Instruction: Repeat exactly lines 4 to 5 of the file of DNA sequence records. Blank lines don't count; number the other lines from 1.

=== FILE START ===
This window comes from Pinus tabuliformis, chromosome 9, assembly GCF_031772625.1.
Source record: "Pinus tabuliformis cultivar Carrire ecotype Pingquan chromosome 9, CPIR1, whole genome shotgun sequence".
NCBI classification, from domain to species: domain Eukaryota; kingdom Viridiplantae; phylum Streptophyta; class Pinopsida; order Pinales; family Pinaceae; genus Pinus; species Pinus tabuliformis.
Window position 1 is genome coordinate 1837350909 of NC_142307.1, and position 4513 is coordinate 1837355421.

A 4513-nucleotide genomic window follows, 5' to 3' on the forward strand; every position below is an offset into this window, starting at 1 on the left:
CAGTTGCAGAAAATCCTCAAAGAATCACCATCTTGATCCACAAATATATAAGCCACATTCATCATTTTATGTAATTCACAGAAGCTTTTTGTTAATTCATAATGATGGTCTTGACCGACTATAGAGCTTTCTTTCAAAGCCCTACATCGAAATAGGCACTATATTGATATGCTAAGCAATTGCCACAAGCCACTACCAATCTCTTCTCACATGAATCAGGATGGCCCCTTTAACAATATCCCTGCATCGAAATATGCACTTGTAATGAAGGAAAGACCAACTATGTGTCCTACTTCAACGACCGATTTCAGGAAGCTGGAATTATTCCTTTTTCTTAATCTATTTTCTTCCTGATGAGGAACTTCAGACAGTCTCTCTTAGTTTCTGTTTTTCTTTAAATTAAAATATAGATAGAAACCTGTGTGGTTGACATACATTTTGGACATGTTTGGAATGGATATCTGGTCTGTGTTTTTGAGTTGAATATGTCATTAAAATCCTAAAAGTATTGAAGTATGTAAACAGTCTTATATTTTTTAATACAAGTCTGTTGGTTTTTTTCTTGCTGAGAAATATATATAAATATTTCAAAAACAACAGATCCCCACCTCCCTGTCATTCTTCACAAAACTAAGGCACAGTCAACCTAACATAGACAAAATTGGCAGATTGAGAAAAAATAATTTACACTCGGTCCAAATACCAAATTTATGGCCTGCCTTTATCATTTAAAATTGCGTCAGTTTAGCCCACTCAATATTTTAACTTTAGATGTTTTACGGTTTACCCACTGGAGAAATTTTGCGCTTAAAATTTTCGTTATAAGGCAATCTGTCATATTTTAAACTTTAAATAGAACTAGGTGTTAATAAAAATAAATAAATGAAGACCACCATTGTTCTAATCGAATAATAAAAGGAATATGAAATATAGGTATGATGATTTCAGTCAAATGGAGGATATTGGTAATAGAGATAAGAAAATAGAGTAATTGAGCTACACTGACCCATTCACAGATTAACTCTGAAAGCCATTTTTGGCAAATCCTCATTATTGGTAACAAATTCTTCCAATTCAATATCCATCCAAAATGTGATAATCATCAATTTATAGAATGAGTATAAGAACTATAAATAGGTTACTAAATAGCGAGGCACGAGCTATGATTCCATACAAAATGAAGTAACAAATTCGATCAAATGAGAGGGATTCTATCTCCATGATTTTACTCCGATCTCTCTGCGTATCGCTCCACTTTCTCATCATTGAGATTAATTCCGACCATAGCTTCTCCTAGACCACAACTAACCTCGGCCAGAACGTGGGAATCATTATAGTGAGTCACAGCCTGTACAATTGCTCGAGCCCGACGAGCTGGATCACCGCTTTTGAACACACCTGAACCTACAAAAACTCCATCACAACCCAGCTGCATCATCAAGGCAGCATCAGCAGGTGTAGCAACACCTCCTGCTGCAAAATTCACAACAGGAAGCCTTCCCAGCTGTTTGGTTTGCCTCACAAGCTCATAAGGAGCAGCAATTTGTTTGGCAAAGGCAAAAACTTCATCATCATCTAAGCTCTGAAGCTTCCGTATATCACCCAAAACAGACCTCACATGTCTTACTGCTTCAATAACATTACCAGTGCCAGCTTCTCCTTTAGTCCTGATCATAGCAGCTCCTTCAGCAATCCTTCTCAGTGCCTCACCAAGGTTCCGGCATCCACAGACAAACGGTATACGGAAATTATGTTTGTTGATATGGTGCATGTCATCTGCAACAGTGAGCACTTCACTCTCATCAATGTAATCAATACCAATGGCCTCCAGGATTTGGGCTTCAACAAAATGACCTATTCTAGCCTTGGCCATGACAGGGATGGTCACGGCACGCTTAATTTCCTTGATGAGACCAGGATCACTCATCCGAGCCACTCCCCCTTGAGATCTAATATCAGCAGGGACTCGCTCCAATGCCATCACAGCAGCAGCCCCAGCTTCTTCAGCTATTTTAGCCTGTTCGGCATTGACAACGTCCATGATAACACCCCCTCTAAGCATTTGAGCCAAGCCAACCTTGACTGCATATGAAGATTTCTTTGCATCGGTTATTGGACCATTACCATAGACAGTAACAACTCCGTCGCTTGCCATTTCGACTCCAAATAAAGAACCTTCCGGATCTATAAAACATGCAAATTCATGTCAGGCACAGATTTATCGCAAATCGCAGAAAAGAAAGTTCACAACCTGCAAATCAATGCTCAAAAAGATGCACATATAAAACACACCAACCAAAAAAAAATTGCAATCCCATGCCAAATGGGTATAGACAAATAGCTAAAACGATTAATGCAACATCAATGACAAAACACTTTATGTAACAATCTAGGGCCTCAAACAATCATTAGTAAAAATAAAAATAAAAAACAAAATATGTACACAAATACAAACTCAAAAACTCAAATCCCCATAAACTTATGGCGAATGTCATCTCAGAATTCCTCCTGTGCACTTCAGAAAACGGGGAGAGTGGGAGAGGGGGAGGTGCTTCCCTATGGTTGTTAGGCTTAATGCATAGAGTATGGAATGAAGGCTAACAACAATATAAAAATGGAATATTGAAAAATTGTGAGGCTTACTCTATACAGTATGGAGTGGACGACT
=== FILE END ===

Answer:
Window position 1 is genome coordinate 1837350909 of NC_142307.1, and position 4513 is coordinate 1837355421.

A 4513-nucleotide genomic window follows, 5' to 3' on the forward strand; every position below is an offset into this window, starting at 1 on the left: